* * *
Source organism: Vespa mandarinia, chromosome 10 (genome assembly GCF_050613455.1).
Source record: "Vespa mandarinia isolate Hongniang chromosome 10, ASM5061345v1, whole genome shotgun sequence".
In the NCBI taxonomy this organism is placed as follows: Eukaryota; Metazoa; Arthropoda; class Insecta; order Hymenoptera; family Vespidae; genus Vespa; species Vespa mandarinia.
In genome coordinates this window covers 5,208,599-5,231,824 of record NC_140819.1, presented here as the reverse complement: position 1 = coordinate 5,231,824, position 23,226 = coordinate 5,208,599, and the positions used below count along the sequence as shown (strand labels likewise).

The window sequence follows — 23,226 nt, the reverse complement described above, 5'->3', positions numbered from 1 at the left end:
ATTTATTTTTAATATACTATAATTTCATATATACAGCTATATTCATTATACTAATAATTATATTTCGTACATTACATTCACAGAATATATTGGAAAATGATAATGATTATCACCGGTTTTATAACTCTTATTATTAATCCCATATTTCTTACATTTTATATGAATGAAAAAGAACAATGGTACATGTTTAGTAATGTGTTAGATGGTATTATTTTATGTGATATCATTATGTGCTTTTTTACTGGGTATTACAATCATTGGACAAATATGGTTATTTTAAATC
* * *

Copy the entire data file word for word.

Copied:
Source organism: Vespa mandarinia, chromosome 10 (genome assembly GCF_050613455.1).
Source record: "Vespa mandarinia isolate Hongniang chromosome 10, ASM5061345v1, whole genome shotgun sequence".
In the NCBI taxonomy this organism is placed as follows: Eukaryota; Metazoa; Arthropoda; class Insecta; order Hymenoptera; family Vespidae; genus Vespa; species Vespa mandarinia.
In genome coordinates this window covers 5,208,599-5,231,824 of record NC_140819.1, presented here as the reverse complement: position 1 = coordinate 5,231,824, position 23,226 = coordinate 5,208,599, and the positions used below count along the sequence as shown (strand labels likewise).

The window sequence follows — 23,226 nt, the reverse complement described above, 5'->3', positions numbered from 1 at the left end:
ATTTATTTTTAATATACTATAATTTCATATATACAGCTATATTCATTATACTAATAATTATATTTCGTACATTACATTCACAGAATATATTGGAAAATGATAATGATTATCACCGGTTTTATAACTCTTATTATTAATCCCATATTTCTTACATTTTATATGAATGAAAAAGAACAATGGTACATGTTTAGTAATGTGTTAGATGGTATTATTTTATGTGATATCATTATGTGCTTTTTTACTGGGTATTACAATCATTGGACAAATATGGTTATTTTAAATC